Generative art and Processing

Generative art can make presentations look more beautiful without worrying about copyrights. It can also be printed on a large canvas and put in an art gallery if needed. But despite of this, its place is still not on the web as it has no function, it fulfills no task and it doesn't support a greater meaning. We can't make our images too big on the web; the quality of the ones we include is decreased by compression, so that our original may no longer look the same, especially when we remember how big uncompressed files can be and what fraction of these bytes we see on the web. If images are frequently one of the heaviest elements on a website, it makes sense to use the least amount of them that will support our current goal.

We could create beautiful things with the triple (HTML, CSS, Javascript), but the browser can't support an infinite amount of DOM nodes, CSS can't do some more complex animation that requires synchronization in the movements of various elements, and drawing on the <canvas> through JavaScript requires so many function calls, that it becomes too slow to be practical with many objects. On my machine I can render approx. 20000 DOM nodes and draw 50000 rectangles on the canvas before the browser becomes unresponsive. Contrast this with the problems we have today, which can have millions of instances of input data for which we seek an answer. This means that any problem of moderate complexity can't be solved on the web as there will be no way to represent its instances through the existing technologies.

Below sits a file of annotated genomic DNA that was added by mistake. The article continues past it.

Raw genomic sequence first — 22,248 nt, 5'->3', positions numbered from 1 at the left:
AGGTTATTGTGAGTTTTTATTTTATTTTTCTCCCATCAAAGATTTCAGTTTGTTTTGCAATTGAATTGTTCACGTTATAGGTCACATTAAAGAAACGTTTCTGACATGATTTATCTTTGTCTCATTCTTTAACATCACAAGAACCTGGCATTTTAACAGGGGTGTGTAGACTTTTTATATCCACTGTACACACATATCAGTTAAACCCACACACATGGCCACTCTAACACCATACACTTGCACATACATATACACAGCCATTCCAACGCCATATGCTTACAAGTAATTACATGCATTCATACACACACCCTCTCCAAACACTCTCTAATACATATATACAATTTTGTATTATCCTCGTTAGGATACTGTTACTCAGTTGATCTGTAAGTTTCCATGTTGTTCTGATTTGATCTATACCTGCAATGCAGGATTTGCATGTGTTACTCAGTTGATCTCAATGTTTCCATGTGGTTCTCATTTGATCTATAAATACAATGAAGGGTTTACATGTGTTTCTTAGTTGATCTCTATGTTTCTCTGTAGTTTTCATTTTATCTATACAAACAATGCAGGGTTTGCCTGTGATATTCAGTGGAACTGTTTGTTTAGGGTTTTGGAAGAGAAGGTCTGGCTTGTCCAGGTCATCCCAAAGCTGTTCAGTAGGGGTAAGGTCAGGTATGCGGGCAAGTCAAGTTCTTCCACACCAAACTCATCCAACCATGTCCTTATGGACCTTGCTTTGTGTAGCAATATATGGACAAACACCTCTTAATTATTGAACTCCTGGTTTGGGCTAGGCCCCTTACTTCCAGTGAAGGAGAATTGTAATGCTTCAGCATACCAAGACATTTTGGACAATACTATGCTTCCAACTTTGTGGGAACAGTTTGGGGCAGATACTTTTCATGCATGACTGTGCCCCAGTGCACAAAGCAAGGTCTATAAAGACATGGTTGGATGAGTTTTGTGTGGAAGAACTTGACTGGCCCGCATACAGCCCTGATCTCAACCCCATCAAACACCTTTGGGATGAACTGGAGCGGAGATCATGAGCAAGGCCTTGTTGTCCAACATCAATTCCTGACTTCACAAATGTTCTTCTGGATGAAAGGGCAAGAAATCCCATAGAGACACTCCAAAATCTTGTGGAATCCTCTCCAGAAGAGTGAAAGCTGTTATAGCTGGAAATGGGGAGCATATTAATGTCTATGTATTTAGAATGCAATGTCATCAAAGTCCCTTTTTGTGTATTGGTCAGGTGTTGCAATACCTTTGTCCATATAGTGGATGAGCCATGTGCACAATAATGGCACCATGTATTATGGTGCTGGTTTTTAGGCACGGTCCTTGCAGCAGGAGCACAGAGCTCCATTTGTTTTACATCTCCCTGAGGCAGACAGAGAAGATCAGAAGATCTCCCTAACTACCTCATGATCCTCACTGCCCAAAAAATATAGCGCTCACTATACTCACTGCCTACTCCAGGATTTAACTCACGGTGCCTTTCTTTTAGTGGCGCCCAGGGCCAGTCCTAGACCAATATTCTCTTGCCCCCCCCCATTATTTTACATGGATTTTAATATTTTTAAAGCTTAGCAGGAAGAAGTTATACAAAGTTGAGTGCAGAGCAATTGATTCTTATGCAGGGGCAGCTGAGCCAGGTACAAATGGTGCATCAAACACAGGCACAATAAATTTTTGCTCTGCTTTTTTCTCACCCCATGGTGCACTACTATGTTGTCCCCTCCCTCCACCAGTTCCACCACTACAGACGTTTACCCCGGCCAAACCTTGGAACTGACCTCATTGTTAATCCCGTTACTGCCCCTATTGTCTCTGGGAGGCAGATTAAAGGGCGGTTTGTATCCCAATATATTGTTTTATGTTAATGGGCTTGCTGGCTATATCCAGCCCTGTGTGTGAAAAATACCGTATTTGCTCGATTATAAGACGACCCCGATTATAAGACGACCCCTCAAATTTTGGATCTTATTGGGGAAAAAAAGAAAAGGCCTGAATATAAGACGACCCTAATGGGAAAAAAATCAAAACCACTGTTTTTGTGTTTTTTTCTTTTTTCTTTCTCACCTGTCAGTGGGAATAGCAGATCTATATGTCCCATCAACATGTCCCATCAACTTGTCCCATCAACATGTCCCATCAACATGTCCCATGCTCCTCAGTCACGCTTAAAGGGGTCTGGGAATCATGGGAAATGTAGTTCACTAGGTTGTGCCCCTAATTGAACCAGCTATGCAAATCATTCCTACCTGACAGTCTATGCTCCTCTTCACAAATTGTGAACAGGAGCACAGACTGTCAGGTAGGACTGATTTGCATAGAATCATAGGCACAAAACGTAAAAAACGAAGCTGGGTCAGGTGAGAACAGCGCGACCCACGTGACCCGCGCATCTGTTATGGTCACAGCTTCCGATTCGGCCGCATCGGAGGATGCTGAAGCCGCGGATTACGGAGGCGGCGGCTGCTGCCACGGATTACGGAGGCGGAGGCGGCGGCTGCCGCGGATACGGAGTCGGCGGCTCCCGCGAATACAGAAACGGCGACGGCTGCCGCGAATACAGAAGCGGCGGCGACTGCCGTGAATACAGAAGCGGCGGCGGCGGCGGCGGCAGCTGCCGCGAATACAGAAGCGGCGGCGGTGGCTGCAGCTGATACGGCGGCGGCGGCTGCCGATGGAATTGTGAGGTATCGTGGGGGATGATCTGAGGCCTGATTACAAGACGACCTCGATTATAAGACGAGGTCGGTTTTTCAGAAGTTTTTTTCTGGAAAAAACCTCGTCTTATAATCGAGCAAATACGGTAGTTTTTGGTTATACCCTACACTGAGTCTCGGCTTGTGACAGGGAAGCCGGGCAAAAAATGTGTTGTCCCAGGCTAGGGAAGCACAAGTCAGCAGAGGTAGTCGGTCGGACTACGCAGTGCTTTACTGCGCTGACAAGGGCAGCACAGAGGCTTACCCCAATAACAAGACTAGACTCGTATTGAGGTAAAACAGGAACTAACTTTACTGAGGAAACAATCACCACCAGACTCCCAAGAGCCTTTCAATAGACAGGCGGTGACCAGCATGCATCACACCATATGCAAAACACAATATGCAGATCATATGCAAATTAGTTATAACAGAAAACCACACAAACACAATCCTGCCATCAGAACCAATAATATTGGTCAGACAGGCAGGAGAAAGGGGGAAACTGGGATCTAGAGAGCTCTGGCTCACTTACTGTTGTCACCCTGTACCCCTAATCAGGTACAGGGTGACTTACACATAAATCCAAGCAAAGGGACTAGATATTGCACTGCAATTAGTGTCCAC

Processing, another tool for generative art, takes a different approach. It already feels a cohesive whole and we don't need to combine different technologies together to make it work. Since it is based on Java, we can draw up to a million distinctive elements in reasonable time. It is suitable both for animation (as this free book shows) and for still images (just call noLoop() inside draw()). With Processing we can quickly explore how the various variables change over time and how their relationships work—in a very visible way. Most frequently used functions are directly accessible and they don't require an object instance to be called. This can save a lot of time. Instead of typing ctx.fillRect(), we type only rect(); instead of Math.min() or Math.sin(), we just type min() and sin(). Although this is possible in JavaScript, we would need to define a reference to each function. Mathematical formulas are often needed in various simulations and being able to use them conveniently is very important.

Processing.js has a similar API, but works in the browser. The library is relatively big, so it can be much slower if we tend to reload the page often.

Here are other sketches (compressed!) created in a couple of hours with Processing:

As you can see, in terms of speed and output, tools like Processing that are specifically made for graphics can be more powerful than the canvas available in the browser. At the same time, the browser is still better at providing universal value to everyone; it is not just for graphics we create for ourselves. It is a platform for information sharing and interactive feedback. Accessible and inclusive. Although it supports graphics, the visual is by no means used as a single communication channel. The web is much more multifaceted, which is why we so often return to it.

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